The Care and Feeding of Recovering Idolaters

Idol worshipers are not beyond the saving grace of God in Jesus Christ. So how should we welcome them into the fellowship of His Church?

Today’s reading

Psalms 132-135; First Corinthians 8

Selected Verses

The idols of the nations are silver and gold, the work of human hands.
They have mouths, but do not speak; they have eyes, but do not see;
 they have ears, but do not hear, nor is there any breath in their mouths.
Those who make them become like them, so do all who trust in them.  Psalm 135:15-18

We know that “an idol has no real existence,” and that “there is no God but one.”      First Corinthians 8:4

Reflections

Scripture tells us that there is One God, the Creator of all things, who made mankind in His own image and after His likeness (Genesis 1:26-27).  But what happens when people reject their God? They replace Him with some other “god,” one of their own imagination. The psalmist tells us that the impact on these idolaters is very negative. Worshipers start looking like the thing they worship.  The worship of a non-existent god of one’s own fabrication diminishes that worshiper to the level of that god.

Despite the apparent hopeless state of those reduced to less than humans, God’s grace and sovereign election to salvation overcomes and redeems those sub-humans. Paul reports that this happened in the city of Corinth (First Corinthians 6:9-11).  Praise God!

On the other hand, many new believers recovering from a vast host of sins populated the Corinthian church. More mature believers might inadvertently cause offense to these young disciples. Paul gives them some urgent advice about the care and feeding of recovering idolaters. Of course, idols don’t exist but former idol worshipers could easily be offended by seeing their fellow Christians eating at pagan feasts or enjoying food previously offered to idols. The point is, “don’t make your brother stumble even if what you are doing is not technically wrong.”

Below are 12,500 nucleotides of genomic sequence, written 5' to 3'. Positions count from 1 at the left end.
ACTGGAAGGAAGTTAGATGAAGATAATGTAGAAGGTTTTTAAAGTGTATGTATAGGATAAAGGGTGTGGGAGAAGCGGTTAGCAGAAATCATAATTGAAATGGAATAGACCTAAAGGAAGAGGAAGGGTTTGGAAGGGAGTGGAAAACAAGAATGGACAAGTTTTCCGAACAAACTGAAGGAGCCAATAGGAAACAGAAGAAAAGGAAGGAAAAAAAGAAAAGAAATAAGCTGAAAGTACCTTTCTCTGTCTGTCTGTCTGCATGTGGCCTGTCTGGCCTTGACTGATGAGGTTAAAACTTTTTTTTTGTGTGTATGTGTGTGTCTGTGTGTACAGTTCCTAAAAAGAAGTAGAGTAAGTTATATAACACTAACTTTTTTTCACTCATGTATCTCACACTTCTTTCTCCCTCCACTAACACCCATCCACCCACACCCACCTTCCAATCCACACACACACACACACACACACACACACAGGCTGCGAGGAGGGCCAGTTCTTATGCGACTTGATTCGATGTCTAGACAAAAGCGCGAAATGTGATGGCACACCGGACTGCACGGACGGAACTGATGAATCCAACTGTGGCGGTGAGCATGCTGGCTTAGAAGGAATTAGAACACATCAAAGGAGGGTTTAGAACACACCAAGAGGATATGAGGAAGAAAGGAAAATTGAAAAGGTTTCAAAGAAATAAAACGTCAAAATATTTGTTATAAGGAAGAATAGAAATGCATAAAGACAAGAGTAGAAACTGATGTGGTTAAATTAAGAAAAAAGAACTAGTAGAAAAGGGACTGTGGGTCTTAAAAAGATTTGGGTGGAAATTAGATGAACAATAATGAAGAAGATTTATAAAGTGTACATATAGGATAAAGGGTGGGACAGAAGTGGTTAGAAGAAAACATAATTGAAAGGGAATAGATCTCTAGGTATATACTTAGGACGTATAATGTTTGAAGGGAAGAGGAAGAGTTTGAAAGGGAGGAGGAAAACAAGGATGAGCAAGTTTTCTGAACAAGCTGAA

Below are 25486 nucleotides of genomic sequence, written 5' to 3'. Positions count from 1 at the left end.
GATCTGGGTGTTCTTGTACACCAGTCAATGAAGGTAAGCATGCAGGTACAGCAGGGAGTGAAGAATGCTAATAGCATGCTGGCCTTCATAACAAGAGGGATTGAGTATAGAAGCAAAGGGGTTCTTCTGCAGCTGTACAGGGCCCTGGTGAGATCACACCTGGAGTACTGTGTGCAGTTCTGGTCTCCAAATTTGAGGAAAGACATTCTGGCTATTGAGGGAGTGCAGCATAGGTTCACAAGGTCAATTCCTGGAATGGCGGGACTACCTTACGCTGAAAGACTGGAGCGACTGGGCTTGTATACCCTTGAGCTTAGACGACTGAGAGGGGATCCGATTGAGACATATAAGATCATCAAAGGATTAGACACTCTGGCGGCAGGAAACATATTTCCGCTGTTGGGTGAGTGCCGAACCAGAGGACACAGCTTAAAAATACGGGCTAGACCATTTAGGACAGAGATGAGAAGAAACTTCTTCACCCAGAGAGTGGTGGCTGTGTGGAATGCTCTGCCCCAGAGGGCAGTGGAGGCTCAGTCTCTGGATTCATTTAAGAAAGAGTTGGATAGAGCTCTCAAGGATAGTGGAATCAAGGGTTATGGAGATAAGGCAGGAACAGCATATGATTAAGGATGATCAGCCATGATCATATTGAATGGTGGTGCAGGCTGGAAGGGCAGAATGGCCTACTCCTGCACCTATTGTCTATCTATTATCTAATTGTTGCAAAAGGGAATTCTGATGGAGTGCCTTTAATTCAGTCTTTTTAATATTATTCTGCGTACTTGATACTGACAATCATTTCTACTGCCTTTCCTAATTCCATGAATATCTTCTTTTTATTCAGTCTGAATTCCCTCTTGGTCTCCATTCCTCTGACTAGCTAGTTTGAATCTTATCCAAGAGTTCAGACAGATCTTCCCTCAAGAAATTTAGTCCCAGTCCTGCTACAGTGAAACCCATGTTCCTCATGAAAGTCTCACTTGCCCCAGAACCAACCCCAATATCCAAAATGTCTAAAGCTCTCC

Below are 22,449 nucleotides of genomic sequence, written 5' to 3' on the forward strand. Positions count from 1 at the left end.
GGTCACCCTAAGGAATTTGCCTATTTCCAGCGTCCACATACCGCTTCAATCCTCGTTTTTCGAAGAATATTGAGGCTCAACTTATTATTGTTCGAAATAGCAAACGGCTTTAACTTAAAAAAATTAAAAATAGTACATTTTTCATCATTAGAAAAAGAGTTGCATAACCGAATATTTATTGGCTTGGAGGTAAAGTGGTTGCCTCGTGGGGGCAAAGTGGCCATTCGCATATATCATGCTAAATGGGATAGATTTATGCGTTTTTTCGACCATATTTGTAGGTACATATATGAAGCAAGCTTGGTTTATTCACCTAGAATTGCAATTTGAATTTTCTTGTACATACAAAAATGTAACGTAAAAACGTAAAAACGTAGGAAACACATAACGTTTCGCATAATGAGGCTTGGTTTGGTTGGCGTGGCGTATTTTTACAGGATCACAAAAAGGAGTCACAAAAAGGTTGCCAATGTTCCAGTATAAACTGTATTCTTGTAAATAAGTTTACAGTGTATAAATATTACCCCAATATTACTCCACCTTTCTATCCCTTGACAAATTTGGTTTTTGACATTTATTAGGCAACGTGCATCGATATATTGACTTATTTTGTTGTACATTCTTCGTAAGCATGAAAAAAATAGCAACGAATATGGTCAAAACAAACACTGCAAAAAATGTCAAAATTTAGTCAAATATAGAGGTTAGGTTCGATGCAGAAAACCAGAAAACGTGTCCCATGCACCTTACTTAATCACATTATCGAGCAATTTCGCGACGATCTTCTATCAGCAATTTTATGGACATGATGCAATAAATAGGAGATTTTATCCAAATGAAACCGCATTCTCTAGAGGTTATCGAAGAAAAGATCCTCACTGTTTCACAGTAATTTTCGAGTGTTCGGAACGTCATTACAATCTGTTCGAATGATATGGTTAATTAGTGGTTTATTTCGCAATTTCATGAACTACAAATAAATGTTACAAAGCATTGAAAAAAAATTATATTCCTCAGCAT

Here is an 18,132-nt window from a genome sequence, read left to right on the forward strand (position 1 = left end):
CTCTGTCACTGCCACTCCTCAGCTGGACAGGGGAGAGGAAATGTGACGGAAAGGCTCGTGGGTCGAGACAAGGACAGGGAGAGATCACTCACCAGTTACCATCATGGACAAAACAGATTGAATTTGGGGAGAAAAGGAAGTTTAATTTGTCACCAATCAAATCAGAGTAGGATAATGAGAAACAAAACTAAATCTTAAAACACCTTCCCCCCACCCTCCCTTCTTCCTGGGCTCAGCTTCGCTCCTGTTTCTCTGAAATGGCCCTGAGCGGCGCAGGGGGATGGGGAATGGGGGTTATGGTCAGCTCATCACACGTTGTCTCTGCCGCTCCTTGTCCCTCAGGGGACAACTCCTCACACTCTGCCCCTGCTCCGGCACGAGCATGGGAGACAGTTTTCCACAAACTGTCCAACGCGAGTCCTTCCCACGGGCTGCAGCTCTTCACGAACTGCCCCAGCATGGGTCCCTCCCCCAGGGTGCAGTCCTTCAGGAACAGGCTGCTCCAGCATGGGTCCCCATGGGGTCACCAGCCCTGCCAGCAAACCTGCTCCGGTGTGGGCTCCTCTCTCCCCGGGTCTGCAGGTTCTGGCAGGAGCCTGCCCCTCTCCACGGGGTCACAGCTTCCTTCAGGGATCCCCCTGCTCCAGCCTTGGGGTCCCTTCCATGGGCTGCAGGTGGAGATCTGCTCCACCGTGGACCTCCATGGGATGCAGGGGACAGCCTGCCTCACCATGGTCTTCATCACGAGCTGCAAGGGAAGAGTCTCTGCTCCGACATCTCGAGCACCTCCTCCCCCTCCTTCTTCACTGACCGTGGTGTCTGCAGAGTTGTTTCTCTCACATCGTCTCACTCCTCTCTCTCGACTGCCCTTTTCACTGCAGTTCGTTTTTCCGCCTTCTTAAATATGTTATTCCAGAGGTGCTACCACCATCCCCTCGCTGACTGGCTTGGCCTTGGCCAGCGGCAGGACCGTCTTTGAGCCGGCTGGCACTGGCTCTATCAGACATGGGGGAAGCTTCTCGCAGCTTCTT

Think about it

Although idol worshipers are reduced to less than human, they are not beyond the saving grace of God in Jesus Christ. When converted idolaters enter the church, more mature members must be sensitive to them as they grow in the knowledge of the Lord.

Do you need to limit your freedom in order to keep a brother or sister from stumbling? Do you need to grow in the conviction that there is but One God, so that you progress in your sanctification, fleeing the baggage of your sinful past?  Let those who are mature lead the way in the care and feeding of recovering idolaters.

Peace and Purity in the Church

Sin among God’s people should not be. Sadly, it has always existed. Here we find instructions for dealing with it. Let us take heed.

Today’s reading

Psalms 120-123; First Corinthians 6

Selected Verses

Too long have I had my dwelling
among those who hate peace.
 I am for peace,
but when I speak, they are for war! Psalm 120:6-7

To have lawsuits at all with one another is already a defeat for you. Why not rather suffer wrong? Why not rather be defrauded?   But you yourselves wrong and defraud—even your own brothers!  First Corinthians 6:7-8

Reflections

Christians are called to be committed to the peace and purity of the church. There ought never be occasions when professing believers war against and defraud one another.  But there are.  Fortunately, God’s word denounces this and gives instruction on how to respond.

Psalm 120 introduces the section of fifteen psalms known as “The Songs of Ascents,” traditionally believed to be songs sung by pilgrims on their way to Jerusalem for the feasts. It is easy to see in these psalms the longing to be in Jerusalem and in the temple where the Lord’s presence was most keenly felt.